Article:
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Abstract

Abstract

Human pluripotent stem cells can be derived from reprogrammed fibroblasts using overexpression of pluripotency factors (human induced pluripotent stem cells, or hIPSCs). These pluripotent cells are characterized by their capacity to self-renew in vitro while maintaining their property to differentiate into a broad number of cell types. By combining these unique properties, hIPSCs could enable the generation of large quantities of cells for clinical applications. Furthermore, the possibility of generating hIPSCs from somatic cells using epigenetic reprogramming represents a unique opportunity for regenerative medicine. Indeed, these pluripotent stem cells could enable the production of patient-specific cell types that are fully immuno-compatible with the original donor, thereby avoiding the need for immune suppressive treatment during cell-based therapy. hIPSCs can also be used to develop in vitro models of disease, allowing large-scale studies impossible with primary cell cultures or with biopsy material. This application has been proven useful to model neurodegenerative diseases, cardiac syndromes and inborn metabolic disorders in vitro for basic studies and drug screening.

While these results demonstrate that hIPSCs could be useful to study a broad number of disease in vitro, key limitations have to be solved before these pluripotent stem cells become fully useful with clinical applications in vivo. Current approaches to reprogram cells are often associated with important issues such as genetic and epigenetic instability. Furthermore, protocols available to direct differentiation of hIPSCs lack the necessary efficiency and systematically result in the production of fetal derivatives. While such embryonic cells are mature enough to model some diseases in vitro, they might not be sufficiently functional for mimicking diseases affecting adult cells or for cell therapy applications. Therefore, further efforts are required to develop novel method to reprogram somatic cells and to generate fully mature cells from human pluripotent cells. Here, we will discuss the potential solutions necessary to generate hIPSCs compatible with cell therapy approaches against degenerative diseases especially genetic disorders affecting the liver.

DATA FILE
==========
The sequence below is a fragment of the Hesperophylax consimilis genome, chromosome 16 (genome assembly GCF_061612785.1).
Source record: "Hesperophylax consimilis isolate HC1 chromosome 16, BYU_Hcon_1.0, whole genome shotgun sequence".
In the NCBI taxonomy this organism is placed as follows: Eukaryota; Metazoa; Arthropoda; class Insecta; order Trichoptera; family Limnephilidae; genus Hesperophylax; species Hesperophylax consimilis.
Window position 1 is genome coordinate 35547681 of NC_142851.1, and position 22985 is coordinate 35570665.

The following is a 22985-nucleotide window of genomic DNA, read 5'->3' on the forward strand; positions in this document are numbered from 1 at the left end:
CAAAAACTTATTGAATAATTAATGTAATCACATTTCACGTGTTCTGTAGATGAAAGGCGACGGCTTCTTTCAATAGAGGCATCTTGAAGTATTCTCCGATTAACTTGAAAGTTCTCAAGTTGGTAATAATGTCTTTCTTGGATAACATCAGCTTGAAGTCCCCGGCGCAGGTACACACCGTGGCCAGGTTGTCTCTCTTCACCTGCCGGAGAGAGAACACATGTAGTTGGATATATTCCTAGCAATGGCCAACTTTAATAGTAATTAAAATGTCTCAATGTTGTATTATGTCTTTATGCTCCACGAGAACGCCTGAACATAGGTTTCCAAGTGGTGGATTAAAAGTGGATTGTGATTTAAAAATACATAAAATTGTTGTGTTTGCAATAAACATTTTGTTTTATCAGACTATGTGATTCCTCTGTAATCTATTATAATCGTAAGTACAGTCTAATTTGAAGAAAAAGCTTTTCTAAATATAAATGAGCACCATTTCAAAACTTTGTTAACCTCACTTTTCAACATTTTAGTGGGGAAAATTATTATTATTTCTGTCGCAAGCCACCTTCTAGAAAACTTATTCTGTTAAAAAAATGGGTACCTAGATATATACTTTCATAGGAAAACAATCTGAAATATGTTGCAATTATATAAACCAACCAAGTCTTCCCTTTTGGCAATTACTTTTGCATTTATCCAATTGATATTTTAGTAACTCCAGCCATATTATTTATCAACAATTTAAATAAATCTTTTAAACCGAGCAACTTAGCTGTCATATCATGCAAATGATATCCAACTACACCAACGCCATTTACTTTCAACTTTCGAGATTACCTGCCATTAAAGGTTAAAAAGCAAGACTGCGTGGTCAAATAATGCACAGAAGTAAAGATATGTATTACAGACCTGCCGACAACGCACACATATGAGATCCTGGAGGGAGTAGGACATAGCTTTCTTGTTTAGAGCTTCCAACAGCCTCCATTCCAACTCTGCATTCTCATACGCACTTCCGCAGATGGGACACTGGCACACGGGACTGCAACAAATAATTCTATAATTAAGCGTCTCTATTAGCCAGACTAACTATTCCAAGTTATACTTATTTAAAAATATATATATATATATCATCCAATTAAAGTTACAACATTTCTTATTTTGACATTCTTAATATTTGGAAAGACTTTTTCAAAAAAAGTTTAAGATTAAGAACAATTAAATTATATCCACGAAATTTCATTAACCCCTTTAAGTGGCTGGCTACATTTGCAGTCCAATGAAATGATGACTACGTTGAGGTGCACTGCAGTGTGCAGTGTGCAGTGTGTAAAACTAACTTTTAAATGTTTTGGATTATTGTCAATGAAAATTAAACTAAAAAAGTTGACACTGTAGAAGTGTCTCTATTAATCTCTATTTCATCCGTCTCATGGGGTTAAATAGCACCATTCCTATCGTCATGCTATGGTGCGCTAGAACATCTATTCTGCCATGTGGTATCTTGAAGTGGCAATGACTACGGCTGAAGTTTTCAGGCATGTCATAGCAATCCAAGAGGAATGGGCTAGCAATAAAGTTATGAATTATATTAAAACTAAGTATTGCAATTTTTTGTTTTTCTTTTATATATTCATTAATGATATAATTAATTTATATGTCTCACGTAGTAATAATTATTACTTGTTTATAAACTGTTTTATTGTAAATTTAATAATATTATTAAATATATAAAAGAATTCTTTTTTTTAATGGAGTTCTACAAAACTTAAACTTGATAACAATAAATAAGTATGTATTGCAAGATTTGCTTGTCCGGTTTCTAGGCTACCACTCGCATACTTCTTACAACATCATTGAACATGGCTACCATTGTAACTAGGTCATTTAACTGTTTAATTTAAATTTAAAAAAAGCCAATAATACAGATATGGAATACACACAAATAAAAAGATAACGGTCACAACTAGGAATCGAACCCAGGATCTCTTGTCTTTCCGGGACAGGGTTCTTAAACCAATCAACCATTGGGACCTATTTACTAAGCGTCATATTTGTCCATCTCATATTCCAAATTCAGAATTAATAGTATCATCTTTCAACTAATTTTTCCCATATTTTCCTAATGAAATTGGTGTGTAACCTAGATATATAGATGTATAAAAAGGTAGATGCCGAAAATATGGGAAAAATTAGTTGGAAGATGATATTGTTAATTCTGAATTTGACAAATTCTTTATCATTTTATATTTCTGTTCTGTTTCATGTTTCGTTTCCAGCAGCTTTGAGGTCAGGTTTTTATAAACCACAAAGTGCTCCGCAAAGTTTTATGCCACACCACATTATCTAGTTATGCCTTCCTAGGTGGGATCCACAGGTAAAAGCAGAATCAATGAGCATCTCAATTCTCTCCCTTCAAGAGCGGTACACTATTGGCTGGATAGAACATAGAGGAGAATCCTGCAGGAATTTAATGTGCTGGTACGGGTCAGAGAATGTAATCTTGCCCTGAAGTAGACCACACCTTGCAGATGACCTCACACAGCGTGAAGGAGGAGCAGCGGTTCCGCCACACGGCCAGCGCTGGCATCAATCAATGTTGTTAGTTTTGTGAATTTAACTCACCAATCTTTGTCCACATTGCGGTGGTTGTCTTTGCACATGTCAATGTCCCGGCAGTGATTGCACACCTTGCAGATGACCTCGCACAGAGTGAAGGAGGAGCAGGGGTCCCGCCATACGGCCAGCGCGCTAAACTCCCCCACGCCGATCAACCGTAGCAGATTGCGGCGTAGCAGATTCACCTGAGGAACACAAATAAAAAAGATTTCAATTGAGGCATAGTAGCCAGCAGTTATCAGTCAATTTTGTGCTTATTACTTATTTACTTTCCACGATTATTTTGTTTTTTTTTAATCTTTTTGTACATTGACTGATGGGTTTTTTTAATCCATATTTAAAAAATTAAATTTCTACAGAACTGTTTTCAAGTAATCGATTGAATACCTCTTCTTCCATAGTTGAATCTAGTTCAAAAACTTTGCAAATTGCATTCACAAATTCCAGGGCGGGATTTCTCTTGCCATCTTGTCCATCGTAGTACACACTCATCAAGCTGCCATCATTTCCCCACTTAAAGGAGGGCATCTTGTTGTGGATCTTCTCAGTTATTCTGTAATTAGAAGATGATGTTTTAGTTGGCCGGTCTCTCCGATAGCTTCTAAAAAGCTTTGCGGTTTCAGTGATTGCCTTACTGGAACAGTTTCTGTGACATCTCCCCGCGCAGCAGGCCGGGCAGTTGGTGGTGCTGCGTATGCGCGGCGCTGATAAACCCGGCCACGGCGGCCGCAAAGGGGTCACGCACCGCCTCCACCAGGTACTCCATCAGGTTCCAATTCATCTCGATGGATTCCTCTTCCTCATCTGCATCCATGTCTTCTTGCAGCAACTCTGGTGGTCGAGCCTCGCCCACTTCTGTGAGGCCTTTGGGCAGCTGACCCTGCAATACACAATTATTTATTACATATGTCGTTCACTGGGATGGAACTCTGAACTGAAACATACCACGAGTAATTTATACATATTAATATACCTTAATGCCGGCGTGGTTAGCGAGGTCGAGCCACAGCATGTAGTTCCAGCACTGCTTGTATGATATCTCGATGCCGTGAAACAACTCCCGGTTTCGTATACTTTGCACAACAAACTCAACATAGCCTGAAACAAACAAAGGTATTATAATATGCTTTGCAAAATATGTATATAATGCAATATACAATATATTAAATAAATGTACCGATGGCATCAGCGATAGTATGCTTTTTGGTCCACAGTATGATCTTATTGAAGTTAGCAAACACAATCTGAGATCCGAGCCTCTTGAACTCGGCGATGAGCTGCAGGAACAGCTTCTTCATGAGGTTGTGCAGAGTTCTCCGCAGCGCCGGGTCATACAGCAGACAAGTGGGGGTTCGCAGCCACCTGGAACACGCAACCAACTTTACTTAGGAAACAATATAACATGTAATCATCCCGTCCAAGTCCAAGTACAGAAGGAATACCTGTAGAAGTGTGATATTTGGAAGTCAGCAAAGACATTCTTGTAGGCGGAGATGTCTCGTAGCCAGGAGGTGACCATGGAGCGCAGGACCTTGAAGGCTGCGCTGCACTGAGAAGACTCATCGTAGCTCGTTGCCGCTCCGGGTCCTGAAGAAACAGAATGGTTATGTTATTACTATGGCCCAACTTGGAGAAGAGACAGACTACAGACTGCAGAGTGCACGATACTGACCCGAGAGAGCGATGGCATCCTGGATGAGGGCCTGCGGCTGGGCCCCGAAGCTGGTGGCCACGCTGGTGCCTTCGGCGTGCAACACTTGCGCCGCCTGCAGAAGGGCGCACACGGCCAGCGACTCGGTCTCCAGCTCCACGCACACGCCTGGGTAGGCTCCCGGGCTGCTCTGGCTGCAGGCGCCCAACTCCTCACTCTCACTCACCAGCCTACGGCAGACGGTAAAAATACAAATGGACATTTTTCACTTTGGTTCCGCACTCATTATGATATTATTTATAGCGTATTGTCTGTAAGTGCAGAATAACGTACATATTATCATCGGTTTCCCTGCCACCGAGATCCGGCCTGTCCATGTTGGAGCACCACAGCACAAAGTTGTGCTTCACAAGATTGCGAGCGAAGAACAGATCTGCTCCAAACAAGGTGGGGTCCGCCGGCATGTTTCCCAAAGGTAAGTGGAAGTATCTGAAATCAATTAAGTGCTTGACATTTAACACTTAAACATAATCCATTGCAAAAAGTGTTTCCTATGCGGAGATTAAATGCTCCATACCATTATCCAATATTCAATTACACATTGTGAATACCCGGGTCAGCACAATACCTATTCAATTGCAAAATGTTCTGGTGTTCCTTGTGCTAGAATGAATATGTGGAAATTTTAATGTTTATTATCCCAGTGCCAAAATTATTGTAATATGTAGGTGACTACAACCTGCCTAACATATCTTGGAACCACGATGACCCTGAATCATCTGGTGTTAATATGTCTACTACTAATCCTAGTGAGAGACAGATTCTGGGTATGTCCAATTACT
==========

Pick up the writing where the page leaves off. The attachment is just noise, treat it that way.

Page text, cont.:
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/content/papers/10.5339/qproc.2012.stem.1.5
2012-02-01
2019-08-20
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http://instance.metastore.ingenta.com/content/papers/10.5339/qproc.2012.stem.1.5
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  • Received: 05 Mar 2012
  • Accepted: 05 Mar 2012
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